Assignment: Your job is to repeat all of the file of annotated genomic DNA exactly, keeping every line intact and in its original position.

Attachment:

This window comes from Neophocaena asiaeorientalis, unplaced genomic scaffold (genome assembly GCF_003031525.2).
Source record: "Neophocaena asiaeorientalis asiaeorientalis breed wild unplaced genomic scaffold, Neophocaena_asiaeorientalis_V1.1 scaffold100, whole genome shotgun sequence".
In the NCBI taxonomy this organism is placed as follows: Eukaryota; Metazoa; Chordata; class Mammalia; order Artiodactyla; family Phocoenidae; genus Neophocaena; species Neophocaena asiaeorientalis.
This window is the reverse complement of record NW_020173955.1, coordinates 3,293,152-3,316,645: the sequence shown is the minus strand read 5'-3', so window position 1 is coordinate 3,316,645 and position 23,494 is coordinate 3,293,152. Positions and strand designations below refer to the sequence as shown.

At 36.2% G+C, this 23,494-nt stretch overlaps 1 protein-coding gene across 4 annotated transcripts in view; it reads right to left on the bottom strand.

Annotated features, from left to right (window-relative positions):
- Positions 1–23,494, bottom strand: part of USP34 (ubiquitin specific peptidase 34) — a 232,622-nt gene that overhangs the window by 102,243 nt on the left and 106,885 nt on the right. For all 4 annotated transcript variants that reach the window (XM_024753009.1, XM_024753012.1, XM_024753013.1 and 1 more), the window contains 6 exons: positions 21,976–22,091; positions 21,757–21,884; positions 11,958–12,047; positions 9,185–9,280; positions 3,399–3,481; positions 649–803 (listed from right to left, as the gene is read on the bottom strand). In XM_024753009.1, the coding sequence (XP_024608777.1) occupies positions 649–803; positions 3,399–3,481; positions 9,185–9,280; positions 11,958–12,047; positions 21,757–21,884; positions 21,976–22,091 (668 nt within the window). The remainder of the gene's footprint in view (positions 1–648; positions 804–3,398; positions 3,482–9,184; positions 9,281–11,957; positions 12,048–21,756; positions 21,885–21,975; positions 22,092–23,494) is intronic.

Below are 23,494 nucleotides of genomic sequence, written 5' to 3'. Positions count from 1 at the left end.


This window comes from Neophocaena asiaeorientalis, unplaced genomic scaffold (genome assembly GCF_003031525.2).
Source record: "Neophocaena asiaeorientalis asiaeorientalis breed wild unplaced genomic scaffold, Neophocaena_asiaeorientalis_V1.1 scaffold100, whole genome shotgun sequence".
In the NCBI taxonomy this organism is placed as follows: Eukaryota; Metazoa; Chordata; class Mammalia; order Artiodactyla; family Phocoenidae; genus Neophocaena; species Neophocaena asiaeorientalis.
This window is the reverse complement of record NW_020173955.1, coordinates 3,293,152-3,316,645: the sequence shown is the minus strand read 5'-3', so window position 1 is coordinate 3,316,645 and position 23,494 is coordinate 3,293,152. Positions and strand designations below refer to the sequence as shown.

At 36.2% G+C, this 23,494-nt stretch overlaps 1 protein-coding gene across 4 annotated transcripts in view; it reads right to left on the bottom strand.

Annotated features, from left to right (window-relative positions):
- Positions 1–23,494, bottom strand: part of USP34 (ubiquitin specific peptidase 34) — a 232,622-nt gene that overhangs the window by 102,243 nt on the left and 106,885 nt on the right. For all 4 annotated transcript variants that reach the window (XM_024753009.1, XM_024753012.1, XM_024753013.1 and 1 more), the window contains 6 exons: positions 21,976–22,091; positions 21,757–21,884; positions 11,958–12,047; positions 9,185–9,280; positions 3,399–3,481; positions 649–803 (listed from right to left, as the gene is read on the bottom strand). In XM_024753009.1, the coding sequence (XP_024608777.1) occupies positions 649–803; positions 3,399–3,481; positions 9,185–9,280; positions 11,958–12,047; positions 21,757–21,884; positions 21,976–22,091 (668 nt within the window). The remainder of the gene's footprint in view (positions 1–648; positions 804–3,398; positions 3,482–9,184; positions 9,281–11,957; positions 12,048–21,756; positions 21,885–21,975; positions 22,092–23,494) is intronic.

Below are 23,494 nucleotides of genomic sequence, written 5' to 3'. Positions count from 1 at the left end.